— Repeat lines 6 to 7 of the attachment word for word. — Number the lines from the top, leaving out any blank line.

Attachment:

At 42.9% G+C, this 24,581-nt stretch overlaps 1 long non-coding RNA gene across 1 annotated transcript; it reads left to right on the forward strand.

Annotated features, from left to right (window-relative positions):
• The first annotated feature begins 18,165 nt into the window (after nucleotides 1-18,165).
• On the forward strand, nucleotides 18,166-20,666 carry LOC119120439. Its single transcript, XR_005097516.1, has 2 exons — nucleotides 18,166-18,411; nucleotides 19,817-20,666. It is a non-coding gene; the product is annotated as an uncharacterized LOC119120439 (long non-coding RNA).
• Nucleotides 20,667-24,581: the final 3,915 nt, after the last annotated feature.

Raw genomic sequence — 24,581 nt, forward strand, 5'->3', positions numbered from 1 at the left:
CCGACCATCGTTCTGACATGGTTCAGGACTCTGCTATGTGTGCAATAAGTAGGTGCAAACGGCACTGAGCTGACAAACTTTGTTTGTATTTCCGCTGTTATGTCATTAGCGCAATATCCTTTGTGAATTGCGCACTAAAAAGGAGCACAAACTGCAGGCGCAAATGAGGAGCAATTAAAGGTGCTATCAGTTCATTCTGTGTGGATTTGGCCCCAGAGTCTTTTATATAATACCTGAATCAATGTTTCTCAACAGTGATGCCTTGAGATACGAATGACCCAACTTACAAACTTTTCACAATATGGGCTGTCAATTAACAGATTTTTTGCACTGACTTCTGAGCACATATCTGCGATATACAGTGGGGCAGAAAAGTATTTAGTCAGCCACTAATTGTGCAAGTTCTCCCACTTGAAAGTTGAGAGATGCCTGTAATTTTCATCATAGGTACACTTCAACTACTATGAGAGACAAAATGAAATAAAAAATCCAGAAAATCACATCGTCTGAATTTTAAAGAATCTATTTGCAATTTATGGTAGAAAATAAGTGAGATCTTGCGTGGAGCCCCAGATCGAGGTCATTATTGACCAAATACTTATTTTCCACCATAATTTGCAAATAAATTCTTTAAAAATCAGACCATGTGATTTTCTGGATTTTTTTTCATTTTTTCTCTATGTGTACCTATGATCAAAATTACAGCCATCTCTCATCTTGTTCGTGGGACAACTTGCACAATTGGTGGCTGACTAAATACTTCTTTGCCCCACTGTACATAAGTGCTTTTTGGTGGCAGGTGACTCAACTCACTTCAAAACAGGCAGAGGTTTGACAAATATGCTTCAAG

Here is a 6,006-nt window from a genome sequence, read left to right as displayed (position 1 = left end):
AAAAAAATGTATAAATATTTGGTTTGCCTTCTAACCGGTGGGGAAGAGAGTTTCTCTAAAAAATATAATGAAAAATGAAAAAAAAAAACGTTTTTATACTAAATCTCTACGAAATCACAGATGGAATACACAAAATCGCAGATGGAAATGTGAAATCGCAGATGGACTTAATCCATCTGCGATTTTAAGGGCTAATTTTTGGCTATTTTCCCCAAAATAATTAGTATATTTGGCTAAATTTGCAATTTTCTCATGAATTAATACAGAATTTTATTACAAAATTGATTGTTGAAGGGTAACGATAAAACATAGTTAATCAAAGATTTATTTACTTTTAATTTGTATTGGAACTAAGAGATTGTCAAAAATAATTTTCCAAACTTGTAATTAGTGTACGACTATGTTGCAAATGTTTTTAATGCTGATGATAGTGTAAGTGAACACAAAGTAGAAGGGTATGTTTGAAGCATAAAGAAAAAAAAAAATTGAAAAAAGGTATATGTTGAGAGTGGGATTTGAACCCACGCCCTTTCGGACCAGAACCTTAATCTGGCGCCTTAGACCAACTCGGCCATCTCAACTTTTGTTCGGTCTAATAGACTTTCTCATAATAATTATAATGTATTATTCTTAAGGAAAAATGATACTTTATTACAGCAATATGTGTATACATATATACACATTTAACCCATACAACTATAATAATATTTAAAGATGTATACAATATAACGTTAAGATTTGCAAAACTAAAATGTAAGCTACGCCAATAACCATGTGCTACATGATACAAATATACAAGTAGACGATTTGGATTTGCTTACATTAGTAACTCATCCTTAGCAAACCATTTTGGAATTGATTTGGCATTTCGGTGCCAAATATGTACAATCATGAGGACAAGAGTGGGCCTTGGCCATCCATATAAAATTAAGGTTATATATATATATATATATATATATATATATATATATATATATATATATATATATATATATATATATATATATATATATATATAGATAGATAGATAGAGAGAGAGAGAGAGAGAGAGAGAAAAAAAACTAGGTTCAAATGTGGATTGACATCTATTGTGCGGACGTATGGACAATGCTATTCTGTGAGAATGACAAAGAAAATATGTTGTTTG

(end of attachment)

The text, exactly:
Raw genomic sequence — 24,581 nt, forward strand, 5'->3', positions numbered from 1 at the left:
CCGACCATCGTTCTGACATGGTTCAGGACTCTGCTATGTGTGCAATAAGTAGGTGCAAACGGCACTGAGCTGACAAACTTTGTTTGTATTTCCGCTGTTATGTCATTAGCGCAATATCCTTTGTGAATTGCGCACTAAAAAGGAGCACAAACTGCAGGCGCAAATGAGGAGCAATTAAAGGTGCTATCAGTTCATTCTGTGTGGATTTGGCCCCAGAGTCTTTTATATAATACCTGAATCAATGTTTCTCAACAGTGATGCCTTGAGATACGAATGACCCAACTTACAAACTTTTCACAATATGGGCTGTCAATTAACAGATTTTTTGCACTGACTTCTGAGCACATATCTGCGATATACAGTGGGGCAGAAAAGTATTTAGTCAGCCACTAATTGTGCAAGTTCTCCCACTTGAAAGTTGAGAGATGCCTGTAATTTTCATCATAGGTACACTTCAACTACTATGAGAGACAAAATGAAATAAAAAATCCAGAAAATCACATCGTCTGAATTTTAAAGAATCTATTTGCAATTTATGGTAGAAAATAAGTGAGATCTTGCGTGGAGCCCCAGATCGAGGTCATTATTGACCAAATACTTATTTTCCACCATAATTTGCAAATAAATTCTTTAAAAATCAGACCATGTGATTTTCTGGATTTTTTTTCATTTTTTCTCTATGTGTACCTATGATCAAAATTACAGCCATCTCTCATCTTGTTCGTGGGACAACTTGCACAATTGGTGGCTGACTAAATACTTCTTTGCCCCACTGTACATAAGTGCTTTTTGGTGGCAGGTGACTCAACTCACTTCAAAACAGGCAGAGGTTTGACAAATATGCTTCAAG